Clad in white chef hats and aprons, students bustle around the family and consumer sciences lab at Beaver Dam High School, learning their way around a kitchen.
“The art of cooking is basically a science,” said Beaver Dam High School family and consumer sciences teacher Sue Shore.
Shore teaches Kids in the Kitchen, a popular class offered as an option for summer school students. She is teaching three classes this summer, one for students finishing second or third grades, another for students finishing fourth and fifth grades, and an advanced class for students who have completed Kids in the Kitchen before.
Shore said her class teaches safety and sanitation, and gives both parents and children confidence that the child can work safely in the kitchen. She said the class also allows the students to learn teamwork when making recipes and teaches them the importance of good nutrition.
The students also learn something that parents will appreciate – how to clean up after themselves – washing dishes, wiping down counters and the stove and sweeping the floor.
Shore said she has been teaching the class for over 20 years. She said it always has full enrollment and a waiting list.
“I love it,” Shore said. “They are so eager. They love to play ‘house’ and they love to clean up.”
Shore’s advanced class learned the difference between broiling and baking – the broiler cooks with direct heat and baking surrounds the food with heat. They also learned why a cook should keep the oven door open while broiling.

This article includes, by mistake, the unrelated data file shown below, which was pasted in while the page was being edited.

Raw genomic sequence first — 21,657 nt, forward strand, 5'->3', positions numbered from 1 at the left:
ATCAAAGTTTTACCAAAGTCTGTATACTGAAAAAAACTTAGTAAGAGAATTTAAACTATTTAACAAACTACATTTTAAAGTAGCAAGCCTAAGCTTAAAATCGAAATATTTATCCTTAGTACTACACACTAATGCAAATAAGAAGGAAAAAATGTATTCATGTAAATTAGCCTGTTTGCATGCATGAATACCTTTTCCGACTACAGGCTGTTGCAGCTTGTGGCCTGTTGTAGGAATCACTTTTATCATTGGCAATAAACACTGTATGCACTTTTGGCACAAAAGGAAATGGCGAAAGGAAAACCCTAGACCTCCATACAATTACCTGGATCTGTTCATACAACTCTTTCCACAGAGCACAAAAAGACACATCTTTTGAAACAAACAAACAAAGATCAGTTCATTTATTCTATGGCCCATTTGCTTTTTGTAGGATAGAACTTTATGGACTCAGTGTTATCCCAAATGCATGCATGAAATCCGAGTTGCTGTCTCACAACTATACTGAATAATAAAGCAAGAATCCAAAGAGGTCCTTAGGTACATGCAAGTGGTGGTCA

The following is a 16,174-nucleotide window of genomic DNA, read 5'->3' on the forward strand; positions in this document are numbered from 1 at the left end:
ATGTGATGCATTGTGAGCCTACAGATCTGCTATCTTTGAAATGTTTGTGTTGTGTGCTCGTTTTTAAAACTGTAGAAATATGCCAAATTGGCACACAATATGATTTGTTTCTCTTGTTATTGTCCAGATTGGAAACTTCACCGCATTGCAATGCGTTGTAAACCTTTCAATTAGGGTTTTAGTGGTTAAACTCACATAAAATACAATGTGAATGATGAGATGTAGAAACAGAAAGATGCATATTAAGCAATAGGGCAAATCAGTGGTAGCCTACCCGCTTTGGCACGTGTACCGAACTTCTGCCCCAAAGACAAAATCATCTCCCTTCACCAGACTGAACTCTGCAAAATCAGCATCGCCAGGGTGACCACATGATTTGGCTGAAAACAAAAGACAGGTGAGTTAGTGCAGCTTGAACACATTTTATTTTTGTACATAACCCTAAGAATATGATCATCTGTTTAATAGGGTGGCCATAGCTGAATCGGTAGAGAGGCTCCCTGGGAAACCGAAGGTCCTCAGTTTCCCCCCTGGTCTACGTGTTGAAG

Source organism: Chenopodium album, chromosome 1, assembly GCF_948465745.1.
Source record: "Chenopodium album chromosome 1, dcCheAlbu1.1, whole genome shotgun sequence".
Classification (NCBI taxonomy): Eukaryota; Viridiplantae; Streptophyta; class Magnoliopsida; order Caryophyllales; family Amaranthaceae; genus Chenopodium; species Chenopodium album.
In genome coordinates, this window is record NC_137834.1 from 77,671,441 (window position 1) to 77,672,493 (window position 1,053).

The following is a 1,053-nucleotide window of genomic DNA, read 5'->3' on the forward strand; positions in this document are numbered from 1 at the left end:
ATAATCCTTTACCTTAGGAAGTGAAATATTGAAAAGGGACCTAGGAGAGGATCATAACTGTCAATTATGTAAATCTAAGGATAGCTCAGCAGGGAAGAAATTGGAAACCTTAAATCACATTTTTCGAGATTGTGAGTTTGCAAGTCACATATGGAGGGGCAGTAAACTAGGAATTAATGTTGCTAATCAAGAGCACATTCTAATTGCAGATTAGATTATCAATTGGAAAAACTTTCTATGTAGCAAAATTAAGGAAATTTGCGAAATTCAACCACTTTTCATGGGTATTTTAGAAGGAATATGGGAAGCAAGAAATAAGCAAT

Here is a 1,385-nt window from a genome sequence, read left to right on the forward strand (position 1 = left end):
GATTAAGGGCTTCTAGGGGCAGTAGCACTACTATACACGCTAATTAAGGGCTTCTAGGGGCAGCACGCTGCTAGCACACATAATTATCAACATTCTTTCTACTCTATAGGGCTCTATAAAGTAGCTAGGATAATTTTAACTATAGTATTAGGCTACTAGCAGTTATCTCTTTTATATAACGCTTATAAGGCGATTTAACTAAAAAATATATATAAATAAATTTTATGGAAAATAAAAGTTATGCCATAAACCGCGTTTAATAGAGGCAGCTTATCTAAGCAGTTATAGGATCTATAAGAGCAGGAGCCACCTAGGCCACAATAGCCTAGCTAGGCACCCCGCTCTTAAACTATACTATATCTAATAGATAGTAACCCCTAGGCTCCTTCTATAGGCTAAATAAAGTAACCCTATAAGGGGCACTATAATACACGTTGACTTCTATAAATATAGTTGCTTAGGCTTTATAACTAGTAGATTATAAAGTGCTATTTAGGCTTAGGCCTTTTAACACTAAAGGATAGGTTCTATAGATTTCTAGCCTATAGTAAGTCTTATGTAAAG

“It keeps the heat going,” Shore said.
Her advanced students made Potato Volcano on Tuesday, a recipe that required them to use a double boiler, a stand mixer and the broiler and learn how to make a roux – a thickening agent made from flour and fat that serves as the base for sauces, gravy and more.
The advanced students made a cheese sauce from the roux that became the “lava” in their mashed potato “volcanoes.”
Jayden Douma, stirring the cheese sauce for Potato Volcano, said his favorite food they’ve made so far in class was marshmallow pops.
“The biggest hazard of the class is not eating in every class,” Shore said. “Every group wants me to sample.”
Shore’s curriculum for Kids in the Kitchen includes recipes inspired by popular children’s books. She said she also teaches the importance of breakfast.
Her students learn safe food handling practices, learn to detect safety hazards in the kitchen and how to identify small kitchen tools. She teaches them to use different kitchen appliances.
Student Aubrianna Distefano said she was scared to use the oven before taking the class. She said she enjoyed learning how to use different appliances and tools.
The classes run for 90 minutes and students take a copy of the recipes they make home with them. Becky Csiacsek and Lori Ferch assist Shore in the Kids in the Kitchen classroom, helping students measure ingredients, operate appliances and more.
“You can make a lot of different things with just a little bit,” said student Ashley Blatz.